As even mobile hardware has now improved beyond what average consumers might actually need on a daily basis, the emphasis on software has become more important in recent years. Add to this the ease with which content can be shared and businesses are now terrified of piracy, as the nearly constant battle over copyright laws demonstrates. This is despite the fact that piracy has has not been demonstrated to negatively affect content sales.
So, as more and more content moves online, content companies will turn ever more toward digital rights management (DRM) schemes to protect their videos, music, and games. Analyst Firm ABI Research today predicted that the market for DRM software will reach $1.2 billion by 2018, nearly catching up to traditional conditional access (CAS) schemes. The rise of the DRM market will, of course, be linked to how quickly consumers move away from traditional content models such as cable TV in favor of streaming and other online options.
“Pay TV content protection markets are being turned on their heads as responsibility for delivering IP video content to the consumer is starting to shift from pay TV distributors, such as Comcast, DirecTV, and Sky, to programmers including NBCUniversal, HBO, and ESPN,” said Sam Rosen, practice director at ABI. “The shift from classic CAS products which, simply speaking, deliver content to a set-top box to more DRM products, which can work with third party smartphones, tablets, and connected TVs, has already been well described. Equally surprising is that many of these technologies will become standardized through MPEG-Dash and Ultraviolet such that the responsibility will shift from encryption algorithms to end-to-end system implementation. Premium value content protection, as well as live streaming of TV everywhere, are emerging areas within the DRM landscape; it is these areas where providers need to be focused on differentiation today.”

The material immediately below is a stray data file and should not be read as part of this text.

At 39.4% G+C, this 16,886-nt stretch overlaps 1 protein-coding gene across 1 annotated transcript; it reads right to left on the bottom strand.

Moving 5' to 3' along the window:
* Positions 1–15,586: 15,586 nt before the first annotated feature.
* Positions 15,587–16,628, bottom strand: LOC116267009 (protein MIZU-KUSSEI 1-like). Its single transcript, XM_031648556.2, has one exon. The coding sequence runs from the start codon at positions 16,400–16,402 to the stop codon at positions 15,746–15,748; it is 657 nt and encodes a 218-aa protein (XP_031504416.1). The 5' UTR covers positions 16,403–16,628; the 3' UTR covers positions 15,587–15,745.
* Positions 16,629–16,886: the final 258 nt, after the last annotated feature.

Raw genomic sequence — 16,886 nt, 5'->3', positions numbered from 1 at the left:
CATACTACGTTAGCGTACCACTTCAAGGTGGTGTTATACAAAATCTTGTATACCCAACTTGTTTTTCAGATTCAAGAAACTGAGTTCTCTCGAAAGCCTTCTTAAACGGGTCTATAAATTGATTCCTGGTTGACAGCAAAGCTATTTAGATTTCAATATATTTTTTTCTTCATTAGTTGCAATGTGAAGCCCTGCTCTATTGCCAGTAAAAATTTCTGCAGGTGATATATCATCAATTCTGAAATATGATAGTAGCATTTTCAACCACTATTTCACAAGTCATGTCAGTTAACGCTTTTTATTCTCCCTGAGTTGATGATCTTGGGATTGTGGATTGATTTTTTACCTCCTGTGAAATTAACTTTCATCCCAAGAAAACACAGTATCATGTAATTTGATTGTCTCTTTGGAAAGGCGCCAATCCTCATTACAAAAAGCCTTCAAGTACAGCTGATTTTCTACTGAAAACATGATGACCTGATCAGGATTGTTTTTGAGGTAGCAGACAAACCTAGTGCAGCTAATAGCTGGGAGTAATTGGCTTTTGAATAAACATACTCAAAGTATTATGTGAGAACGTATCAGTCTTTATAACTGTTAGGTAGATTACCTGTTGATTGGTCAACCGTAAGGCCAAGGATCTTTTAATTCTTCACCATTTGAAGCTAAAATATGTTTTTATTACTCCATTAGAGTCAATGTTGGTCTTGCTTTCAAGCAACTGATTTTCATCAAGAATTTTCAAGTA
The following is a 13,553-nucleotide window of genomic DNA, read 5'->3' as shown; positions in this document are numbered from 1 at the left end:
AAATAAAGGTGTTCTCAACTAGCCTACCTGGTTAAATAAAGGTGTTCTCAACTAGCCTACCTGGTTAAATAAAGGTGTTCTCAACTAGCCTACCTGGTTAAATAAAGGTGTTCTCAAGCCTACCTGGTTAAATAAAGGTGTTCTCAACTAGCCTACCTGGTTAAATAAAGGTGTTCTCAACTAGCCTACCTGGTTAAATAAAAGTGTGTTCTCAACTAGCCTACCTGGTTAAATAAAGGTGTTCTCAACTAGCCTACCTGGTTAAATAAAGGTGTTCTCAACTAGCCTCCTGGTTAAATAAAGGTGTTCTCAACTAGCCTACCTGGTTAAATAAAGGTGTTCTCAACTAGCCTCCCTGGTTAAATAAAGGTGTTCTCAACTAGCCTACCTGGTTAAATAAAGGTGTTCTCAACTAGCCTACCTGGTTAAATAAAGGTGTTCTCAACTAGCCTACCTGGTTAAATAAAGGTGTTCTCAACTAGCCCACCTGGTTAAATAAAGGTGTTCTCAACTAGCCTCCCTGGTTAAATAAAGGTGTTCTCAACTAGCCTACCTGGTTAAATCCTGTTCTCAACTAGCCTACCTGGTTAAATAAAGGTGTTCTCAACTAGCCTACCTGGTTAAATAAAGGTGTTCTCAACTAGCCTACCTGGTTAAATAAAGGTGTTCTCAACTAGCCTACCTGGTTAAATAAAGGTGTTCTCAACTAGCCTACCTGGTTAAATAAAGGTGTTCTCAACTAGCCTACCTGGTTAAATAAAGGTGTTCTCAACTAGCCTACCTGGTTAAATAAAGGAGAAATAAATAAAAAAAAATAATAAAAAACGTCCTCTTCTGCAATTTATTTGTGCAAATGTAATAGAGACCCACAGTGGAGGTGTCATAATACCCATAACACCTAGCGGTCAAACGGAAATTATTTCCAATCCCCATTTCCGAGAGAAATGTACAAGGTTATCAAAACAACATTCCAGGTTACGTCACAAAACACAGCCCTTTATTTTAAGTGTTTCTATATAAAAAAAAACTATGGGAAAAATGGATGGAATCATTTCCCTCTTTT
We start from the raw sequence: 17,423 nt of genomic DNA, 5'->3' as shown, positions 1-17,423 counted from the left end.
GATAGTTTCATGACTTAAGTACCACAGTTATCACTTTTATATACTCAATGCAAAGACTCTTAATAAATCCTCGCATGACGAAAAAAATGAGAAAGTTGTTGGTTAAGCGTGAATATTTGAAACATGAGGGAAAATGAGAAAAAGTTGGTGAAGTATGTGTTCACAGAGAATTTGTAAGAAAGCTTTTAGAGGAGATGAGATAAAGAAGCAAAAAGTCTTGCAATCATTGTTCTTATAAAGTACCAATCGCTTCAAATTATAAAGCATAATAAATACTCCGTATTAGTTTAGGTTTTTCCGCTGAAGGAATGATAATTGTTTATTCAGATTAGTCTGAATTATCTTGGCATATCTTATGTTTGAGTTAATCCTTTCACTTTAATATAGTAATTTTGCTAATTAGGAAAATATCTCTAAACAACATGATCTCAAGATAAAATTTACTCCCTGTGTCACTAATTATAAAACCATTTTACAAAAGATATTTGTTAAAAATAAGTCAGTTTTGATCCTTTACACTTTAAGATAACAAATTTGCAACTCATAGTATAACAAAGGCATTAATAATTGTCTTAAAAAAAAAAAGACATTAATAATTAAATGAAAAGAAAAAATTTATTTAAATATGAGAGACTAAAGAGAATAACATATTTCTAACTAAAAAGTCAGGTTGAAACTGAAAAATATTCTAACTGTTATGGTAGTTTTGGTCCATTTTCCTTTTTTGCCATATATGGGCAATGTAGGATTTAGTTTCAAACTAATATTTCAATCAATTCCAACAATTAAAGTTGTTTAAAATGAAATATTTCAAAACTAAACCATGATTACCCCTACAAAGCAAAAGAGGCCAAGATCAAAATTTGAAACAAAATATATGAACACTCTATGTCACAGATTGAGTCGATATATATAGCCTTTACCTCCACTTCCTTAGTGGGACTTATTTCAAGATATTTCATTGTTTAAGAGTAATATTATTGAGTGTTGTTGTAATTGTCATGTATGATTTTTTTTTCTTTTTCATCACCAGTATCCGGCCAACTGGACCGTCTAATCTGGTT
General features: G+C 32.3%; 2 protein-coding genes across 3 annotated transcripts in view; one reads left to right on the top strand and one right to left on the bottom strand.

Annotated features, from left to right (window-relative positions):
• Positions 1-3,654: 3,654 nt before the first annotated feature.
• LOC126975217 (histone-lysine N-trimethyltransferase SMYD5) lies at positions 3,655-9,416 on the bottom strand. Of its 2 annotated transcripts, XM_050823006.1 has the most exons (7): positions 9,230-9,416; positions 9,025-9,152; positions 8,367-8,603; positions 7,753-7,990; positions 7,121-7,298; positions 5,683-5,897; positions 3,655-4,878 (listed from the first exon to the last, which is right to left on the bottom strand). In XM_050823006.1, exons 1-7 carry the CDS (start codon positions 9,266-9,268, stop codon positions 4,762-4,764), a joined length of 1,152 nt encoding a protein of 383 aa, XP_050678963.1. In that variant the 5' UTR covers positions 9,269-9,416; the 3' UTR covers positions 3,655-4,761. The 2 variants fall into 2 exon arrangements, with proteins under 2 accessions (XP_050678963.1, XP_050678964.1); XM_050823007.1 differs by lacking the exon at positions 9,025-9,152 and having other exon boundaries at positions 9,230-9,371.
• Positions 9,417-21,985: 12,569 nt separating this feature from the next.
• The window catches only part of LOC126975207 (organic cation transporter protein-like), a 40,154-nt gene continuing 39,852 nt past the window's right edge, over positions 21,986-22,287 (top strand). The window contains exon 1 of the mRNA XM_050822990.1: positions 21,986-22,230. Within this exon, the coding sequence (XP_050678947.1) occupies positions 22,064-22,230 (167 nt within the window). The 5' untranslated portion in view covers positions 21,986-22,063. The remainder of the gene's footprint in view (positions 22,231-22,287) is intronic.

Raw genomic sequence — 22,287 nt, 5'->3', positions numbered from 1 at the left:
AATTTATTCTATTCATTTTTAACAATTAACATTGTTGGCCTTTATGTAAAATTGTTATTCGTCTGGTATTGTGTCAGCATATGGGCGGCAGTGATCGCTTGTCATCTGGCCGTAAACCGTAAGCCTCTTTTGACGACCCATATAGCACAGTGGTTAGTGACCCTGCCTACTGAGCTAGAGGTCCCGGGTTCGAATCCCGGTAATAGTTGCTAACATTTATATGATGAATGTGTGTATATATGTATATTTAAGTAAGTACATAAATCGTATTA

Ignored in this prediction is the fact that, like the paranoia surrounding piracy, companies looking for a DRM solution are missing the point. Not only is the entire concept rather silly, but pirates have always found a way to circumvent it. More often than not, the only people inconvenienced by DRM are the very customers that legitimately pay for content.